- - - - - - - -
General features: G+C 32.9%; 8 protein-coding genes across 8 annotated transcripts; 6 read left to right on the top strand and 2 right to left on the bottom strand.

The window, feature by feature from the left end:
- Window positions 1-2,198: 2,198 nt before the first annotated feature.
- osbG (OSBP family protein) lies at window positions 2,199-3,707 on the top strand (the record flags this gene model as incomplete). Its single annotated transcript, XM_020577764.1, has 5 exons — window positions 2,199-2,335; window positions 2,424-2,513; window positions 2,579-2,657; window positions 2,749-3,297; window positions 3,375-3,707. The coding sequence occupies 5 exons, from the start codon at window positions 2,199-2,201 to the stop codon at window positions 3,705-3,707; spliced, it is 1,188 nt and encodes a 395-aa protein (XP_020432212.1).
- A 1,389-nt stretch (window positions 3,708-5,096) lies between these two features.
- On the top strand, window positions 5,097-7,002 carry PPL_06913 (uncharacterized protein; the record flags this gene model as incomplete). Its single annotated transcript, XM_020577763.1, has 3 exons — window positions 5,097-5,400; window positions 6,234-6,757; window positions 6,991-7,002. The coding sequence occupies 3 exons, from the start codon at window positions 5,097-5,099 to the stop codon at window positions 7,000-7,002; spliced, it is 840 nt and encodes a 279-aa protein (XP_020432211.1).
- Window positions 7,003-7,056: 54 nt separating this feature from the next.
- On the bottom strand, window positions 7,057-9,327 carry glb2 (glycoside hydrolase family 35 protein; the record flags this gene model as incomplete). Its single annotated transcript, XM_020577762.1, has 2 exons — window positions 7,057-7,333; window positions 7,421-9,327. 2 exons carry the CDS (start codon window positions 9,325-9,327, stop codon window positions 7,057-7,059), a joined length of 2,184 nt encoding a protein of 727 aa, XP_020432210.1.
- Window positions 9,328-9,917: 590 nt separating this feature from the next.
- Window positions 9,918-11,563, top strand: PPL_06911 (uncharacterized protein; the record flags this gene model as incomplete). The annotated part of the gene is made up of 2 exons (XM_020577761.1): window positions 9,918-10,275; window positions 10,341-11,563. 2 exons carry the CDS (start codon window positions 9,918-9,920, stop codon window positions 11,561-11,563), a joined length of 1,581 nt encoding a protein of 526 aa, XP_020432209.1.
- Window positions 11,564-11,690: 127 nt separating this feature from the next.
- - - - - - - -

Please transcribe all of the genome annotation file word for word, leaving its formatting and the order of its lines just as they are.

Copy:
General features: G+C 32.9%; 8 protein-coding genes across 8 annotated transcripts; 6 read left to right on the top strand and 2 right to left on the bottom strand.

The window, feature by feature from the left end:
- Window positions 1-2,198: 2,198 nt before the first annotated feature.
- osbG (OSBP family protein) lies at window positions 2,199-3,707 on the top strand (the record flags this gene model as incomplete). Its single annotated transcript, XM_020577764.1, has 5 exons — window positions 2,199-2,335; window positions 2,424-2,513; window positions 2,579-2,657; window positions 2,749-3,297; window positions 3,375-3,707. The coding sequence occupies 5 exons, from the start codon at window positions 2,199-2,201 to the stop codon at window positions 3,705-3,707; spliced, it is 1,188 nt and encodes a 395-aa protein (XP_020432212.1).
- A 1,389-nt stretch (window positions 3,708-5,096) lies between these two features.
- On the top strand, window positions 5,097-7,002 carry PPL_06913 (uncharacterized protein; the record flags this gene model as incomplete). Its single annotated transcript, XM_020577763.1, has 3 exons — window positions 5,097-5,400; window positions 6,234-6,757; window positions 6,991-7,002. The coding sequence occupies 3 exons, from the start codon at window positions 5,097-5,099 to the stop codon at window positions 7,000-7,002; spliced, it is 840 nt and encodes a 279-aa protein (XP_020432211.1).
- Window positions 7,003-7,056: 54 nt separating this feature from the next.
- On the bottom strand, window positions 7,057-9,327 carry glb2 (glycoside hydrolase family 35 protein; the record flags this gene model as incomplete). Its single annotated transcript, XM_020577762.1, has 2 exons — window positions 7,057-7,333; window positions 7,421-9,327. 2 exons carry the CDS (start codon window positions 9,325-9,327, stop codon window positions 7,057-7,059), a joined length of 2,184 nt encoding a protein of 727 aa, XP_020432210.1.
- Window positions 9,328-9,917: 590 nt separating this feature from the next.
- Window positions 9,918-11,563, top strand: PPL_06911 (uncharacterized protein; the record flags this gene model as incomplete). The annotated part of the gene is made up of 2 exons (XM_020577761.1): window positions 9,918-10,275; window positions 10,341-11,563. 2 exons carry the CDS (start codon window positions 9,918-9,920, stop codon window positions 11,561-11,563), a joined length of 1,581 nt encoding a protein of 526 aa, XP_020432209.1.
- Window positions 11,564-11,690: 127 nt separating this feature from the next.